Bil’s rating (out of 5): BB.5. USA, 1935. Paramount Pictures. Screenplay by John Dos Passos, Sam Winston, David Hertz, Oran Schee, based on the novel La Femme et le Pantin by Pierre Louys. Cinematography by Josef von Sternberg. Produced by Josef von Sternberg. Music by John Leipold, Heinz Roemheld. Production Design by Hans Dreier, Josef von Sternberg. Costume Design by Travis Banton. Film Editing by Sam Winston.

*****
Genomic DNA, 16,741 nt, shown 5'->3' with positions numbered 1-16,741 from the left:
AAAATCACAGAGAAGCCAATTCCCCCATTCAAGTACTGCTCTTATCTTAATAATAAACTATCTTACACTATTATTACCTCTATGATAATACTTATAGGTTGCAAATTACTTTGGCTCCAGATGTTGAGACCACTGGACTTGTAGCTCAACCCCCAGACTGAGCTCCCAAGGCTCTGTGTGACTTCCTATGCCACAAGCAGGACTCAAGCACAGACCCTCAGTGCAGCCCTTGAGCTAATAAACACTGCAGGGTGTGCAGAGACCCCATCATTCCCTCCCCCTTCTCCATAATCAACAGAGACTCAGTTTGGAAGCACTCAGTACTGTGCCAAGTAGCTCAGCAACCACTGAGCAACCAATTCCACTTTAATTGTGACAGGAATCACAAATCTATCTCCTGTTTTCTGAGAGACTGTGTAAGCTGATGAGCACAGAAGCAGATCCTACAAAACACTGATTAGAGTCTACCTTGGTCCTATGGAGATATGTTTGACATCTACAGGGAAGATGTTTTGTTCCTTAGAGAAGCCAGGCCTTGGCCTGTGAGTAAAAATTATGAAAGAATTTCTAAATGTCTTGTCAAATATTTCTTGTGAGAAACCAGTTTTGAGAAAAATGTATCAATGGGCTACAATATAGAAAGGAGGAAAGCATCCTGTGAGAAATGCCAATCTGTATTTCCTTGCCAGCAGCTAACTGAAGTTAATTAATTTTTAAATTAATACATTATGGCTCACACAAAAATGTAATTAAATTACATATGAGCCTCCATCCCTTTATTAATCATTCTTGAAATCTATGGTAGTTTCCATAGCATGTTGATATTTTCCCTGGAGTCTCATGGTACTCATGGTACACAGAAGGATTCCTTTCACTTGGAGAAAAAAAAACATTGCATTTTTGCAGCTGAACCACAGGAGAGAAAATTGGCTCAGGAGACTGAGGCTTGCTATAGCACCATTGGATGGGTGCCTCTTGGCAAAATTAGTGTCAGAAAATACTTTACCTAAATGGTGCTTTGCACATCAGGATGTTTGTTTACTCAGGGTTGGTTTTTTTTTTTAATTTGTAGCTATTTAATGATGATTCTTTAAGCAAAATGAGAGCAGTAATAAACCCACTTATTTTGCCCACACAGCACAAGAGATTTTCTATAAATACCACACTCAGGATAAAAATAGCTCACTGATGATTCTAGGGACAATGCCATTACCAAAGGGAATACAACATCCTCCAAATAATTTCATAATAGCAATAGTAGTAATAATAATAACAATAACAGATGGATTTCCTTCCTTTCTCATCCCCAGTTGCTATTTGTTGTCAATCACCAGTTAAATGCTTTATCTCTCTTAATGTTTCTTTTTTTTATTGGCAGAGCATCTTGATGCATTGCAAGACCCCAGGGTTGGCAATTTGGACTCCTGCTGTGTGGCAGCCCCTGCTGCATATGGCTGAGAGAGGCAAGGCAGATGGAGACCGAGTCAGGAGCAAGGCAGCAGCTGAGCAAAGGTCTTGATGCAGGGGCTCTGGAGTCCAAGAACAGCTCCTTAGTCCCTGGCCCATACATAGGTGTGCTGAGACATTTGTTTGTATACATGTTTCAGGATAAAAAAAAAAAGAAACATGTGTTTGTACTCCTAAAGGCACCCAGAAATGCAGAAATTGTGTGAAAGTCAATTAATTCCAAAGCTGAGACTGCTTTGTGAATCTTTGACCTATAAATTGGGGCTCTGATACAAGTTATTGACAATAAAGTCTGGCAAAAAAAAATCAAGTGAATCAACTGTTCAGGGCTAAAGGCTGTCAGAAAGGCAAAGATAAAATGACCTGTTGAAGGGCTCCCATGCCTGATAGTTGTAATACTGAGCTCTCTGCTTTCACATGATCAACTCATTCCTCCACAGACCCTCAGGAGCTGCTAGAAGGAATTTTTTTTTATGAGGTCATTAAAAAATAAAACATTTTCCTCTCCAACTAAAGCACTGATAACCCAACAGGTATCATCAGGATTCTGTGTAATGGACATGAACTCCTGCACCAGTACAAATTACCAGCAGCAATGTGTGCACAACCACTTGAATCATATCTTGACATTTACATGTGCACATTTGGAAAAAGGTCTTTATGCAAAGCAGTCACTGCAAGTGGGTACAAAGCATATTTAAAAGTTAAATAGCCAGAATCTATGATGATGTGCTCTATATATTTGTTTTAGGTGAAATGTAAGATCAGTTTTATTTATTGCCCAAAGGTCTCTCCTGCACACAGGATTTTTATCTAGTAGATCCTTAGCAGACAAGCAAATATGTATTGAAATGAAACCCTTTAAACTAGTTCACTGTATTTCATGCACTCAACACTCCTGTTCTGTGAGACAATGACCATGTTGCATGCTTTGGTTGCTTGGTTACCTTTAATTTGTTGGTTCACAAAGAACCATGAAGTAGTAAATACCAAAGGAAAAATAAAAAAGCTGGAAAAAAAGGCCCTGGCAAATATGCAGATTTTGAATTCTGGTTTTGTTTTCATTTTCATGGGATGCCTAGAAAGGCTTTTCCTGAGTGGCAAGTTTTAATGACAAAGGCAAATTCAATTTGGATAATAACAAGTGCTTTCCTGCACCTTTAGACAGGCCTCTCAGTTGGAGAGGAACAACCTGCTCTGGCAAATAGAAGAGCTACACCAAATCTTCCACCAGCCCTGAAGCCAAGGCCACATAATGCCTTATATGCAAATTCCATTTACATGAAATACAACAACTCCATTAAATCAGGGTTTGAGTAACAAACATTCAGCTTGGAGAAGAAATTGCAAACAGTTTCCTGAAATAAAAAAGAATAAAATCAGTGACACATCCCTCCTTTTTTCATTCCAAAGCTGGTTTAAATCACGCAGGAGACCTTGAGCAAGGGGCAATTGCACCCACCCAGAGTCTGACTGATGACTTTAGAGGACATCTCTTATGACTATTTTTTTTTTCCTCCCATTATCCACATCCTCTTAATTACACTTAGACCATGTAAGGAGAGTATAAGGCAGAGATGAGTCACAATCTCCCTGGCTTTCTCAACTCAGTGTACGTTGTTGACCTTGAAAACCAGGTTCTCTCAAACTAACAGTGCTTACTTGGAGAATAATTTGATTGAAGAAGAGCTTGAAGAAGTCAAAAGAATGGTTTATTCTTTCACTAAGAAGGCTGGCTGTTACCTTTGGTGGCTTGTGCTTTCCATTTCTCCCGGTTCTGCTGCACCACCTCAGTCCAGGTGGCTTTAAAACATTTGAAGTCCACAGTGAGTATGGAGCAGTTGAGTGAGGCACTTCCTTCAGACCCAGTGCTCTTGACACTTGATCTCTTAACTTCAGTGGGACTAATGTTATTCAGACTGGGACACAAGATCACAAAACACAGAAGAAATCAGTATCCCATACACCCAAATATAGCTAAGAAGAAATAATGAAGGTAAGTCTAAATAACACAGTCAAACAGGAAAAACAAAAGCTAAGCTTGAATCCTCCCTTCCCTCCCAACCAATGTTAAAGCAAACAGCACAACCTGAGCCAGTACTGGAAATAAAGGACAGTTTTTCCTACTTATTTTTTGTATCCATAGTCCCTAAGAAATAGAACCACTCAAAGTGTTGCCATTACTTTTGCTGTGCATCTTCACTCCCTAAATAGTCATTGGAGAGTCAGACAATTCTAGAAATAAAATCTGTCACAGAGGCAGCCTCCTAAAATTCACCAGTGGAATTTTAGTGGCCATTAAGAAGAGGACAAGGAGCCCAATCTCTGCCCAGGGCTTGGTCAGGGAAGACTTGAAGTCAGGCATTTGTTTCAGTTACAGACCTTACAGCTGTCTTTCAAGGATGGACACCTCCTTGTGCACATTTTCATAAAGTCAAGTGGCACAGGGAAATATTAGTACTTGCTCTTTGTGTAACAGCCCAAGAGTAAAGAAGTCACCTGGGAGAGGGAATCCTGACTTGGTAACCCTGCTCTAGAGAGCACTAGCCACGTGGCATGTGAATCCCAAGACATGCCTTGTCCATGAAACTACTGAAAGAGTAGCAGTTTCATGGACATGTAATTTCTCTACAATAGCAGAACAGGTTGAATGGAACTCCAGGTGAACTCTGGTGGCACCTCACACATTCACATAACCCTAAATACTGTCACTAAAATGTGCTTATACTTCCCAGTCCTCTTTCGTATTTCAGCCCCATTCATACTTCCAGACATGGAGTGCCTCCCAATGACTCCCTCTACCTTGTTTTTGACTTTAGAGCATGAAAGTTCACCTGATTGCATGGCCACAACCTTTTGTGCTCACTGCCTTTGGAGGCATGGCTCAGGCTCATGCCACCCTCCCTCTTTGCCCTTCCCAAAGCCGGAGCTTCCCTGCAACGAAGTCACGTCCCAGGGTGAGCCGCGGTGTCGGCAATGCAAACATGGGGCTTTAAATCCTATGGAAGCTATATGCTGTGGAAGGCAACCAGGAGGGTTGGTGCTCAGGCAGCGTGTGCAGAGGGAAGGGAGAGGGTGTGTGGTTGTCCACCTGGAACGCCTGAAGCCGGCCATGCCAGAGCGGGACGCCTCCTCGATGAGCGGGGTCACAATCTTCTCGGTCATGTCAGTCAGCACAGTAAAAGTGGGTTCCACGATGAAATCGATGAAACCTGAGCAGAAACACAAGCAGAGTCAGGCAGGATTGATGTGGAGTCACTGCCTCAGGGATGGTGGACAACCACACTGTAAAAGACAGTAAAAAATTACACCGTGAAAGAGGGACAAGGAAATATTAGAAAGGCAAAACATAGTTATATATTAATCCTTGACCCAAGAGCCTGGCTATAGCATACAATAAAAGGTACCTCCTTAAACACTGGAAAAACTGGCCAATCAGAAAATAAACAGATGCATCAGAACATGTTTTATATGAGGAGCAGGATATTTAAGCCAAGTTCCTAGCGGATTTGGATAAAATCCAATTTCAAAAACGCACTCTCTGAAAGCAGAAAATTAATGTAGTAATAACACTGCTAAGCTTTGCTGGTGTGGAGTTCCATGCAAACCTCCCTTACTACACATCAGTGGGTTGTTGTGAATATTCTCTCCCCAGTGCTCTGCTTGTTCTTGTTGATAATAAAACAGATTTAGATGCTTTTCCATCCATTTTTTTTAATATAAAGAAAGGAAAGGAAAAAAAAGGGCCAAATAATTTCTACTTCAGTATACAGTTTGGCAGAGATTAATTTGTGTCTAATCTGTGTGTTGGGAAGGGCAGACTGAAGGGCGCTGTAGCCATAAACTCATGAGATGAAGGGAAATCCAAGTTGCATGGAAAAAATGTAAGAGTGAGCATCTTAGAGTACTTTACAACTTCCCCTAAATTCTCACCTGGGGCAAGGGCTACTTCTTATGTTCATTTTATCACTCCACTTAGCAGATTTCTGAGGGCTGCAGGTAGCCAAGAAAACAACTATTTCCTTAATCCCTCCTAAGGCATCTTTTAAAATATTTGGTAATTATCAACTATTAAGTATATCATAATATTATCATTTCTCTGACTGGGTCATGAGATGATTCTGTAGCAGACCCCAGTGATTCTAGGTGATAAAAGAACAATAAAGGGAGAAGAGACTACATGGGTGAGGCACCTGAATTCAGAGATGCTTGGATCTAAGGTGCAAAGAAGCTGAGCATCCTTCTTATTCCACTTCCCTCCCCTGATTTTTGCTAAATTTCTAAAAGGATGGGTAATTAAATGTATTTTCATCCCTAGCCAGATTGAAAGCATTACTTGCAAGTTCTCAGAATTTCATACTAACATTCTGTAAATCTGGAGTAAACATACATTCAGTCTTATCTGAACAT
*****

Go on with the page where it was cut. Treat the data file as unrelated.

Marlene Dietrich plays yet another heartless woman who ruins the life of a good man, and as usual she has a marvelous time doing it. Based on the same novel that would later provide the inspiration for Luis Bunuel’s final film That Obscure Object Of Desire, the film features a very young Cesar Romero as a soldier visiting Spain during a riotous street festival in which the beautiful Concha Perez (Dietrich) is featured. Immediately captivated by her beauty, he is warned off by an ex-soldier (Lionel Atwill) who had to leave the army after being disgraced by her. Atwill proceeds to tell his story of his romance with Concha, how he pulled her out of the life of a factory girl and placed her upon a pedestal, and then she in her ingratitude took advantage of him financially while playing around with other men. Visually it’s a real stunner, with gorgeous cinematography and the lovely leading lady swathed in an endless array of eye-popping gowns by Travis Banton. The story is tepid, however, far too predictable and eventually very tiring, until the finale when the film does something extremely daring by doing the opposite of what movies about ‘bad’ women usually do in disposing with their heroines. Dietrich and director Josef von Sternberg always said this was their favourite of the nine movies they made together (though the rest of us like The Blue Angel or Shanghai Express the best).